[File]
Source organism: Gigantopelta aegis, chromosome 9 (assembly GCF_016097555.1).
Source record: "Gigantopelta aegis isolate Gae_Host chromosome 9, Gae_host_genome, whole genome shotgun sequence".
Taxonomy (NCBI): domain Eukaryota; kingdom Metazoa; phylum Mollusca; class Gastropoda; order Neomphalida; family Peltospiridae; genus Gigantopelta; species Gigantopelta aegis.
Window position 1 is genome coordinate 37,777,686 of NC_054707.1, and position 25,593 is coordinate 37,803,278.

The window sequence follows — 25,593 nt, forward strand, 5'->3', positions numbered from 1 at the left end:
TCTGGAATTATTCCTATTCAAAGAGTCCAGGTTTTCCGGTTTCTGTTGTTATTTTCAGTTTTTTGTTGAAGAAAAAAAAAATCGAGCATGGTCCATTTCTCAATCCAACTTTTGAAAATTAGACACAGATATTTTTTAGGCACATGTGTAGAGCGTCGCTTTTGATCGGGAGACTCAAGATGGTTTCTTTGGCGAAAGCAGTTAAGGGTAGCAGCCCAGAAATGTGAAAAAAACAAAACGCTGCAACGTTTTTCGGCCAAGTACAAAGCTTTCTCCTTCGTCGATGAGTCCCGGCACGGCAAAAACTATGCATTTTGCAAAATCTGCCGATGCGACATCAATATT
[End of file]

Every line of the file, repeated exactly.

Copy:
Source organism: Gigantopelta aegis, chromosome 9 (assembly GCF_016097555.1).
Source record: "Gigantopelta aegis isolate Gae_Host chromosome 9, Gae_host_genome, whole genome shotgun sequence".
Taxonomy (NCBI): domain Eukaryota; kingdom Metazoa; phylum Mollusca; class Gastropoda; order Neomphalida; family Peltospiridae; genus Gigantopelta; species Gigantopelta aegis.
Window position 1 is genome coordinate 37,777,686 of NC_054707.1, and position 25,593 is coordinate 37,803,278.

The window sequence follows — 25,593 nt, forward strand, 5'->3', positions numbered from 1 at the left end:
TCTGGAATTATTCCTATTCAAAGAGTCCAGGTTTTCCGGTTTCTGTTGTTATTTTCAGTTTTTTGTTGAAGAAAAAAAAAATCGAGCATGGTCCATTTCTCAATCCAACTTTTGAAAATTAGACACAGATATTTTTTAGGCACATGTGTAGAGCGTCGCTTTTGATCGGGAGACTCAAGATGGTTTCTTTGGCGAAAGCAGTTAAGGGTAGCAGCCCAGAAATGTGAAAAAAACAAAACGCTGCAACGTTTTTCGGCCAAGTACAAAGCTTTCTCCTTCGTCGATGAGTCCCGGCACGGCAAAAACTATGCATTTTGCAAAATCTGCCGATGCGACATCAATATT